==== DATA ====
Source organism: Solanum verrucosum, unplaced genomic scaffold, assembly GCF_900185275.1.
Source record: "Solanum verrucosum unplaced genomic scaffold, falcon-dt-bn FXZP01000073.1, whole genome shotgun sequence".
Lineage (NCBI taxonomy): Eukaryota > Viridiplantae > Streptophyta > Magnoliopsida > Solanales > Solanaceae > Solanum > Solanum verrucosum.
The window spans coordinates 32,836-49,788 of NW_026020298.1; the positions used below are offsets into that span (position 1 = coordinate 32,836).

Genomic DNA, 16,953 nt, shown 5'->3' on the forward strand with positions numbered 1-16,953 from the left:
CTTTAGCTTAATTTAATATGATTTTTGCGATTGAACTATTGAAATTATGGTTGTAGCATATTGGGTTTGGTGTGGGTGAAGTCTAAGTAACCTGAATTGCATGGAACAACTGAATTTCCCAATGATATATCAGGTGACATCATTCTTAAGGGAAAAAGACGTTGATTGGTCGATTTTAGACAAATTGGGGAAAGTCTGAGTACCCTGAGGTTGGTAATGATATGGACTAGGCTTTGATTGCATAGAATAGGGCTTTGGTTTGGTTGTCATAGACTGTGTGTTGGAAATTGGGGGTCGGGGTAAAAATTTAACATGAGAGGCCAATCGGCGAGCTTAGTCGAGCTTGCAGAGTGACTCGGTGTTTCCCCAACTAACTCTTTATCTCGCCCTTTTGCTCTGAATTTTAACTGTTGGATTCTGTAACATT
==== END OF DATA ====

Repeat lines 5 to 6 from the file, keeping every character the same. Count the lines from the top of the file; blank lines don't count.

Genomic DNA, 16,953 nt, shown 5'->3' on the forward strand with positions numbered 1-16,953 from the left:
CTTTAGCTTAATTTAATATGATTTTTGCGATTGAACTATTGAAATTATGGTTGTAGCATATTGGGTTTGGTGTGGGTGAAGTCTAAGTAACCTGAATTGCATGGAACAACTGAATTTCCCAATGATATATCAGGTGACATCATTCTTAAGGGAAAAAGACGTTGATTGGTCGATTTTAGACAAATTGGGGAAAGTCTGAGTACCCTGAGGTTGGTAATGATATGGACTAGGCTTTGATTGCATAGAATAGGGCTTTGGTTTGGTTGTCATAGACTGTGTGTTGGAAATTGGGGGTCGGGGTAAAAATTTAACATGAGAGGCCAATCGGCGAGCTTAGTCGAGCTTGCAGAGTGACTCGGTGTTTCCCCAACTAACTCTTTATCTCGCCCTTTTGCTCTGAATTTTAACTGTTGGATTCTGTAACATT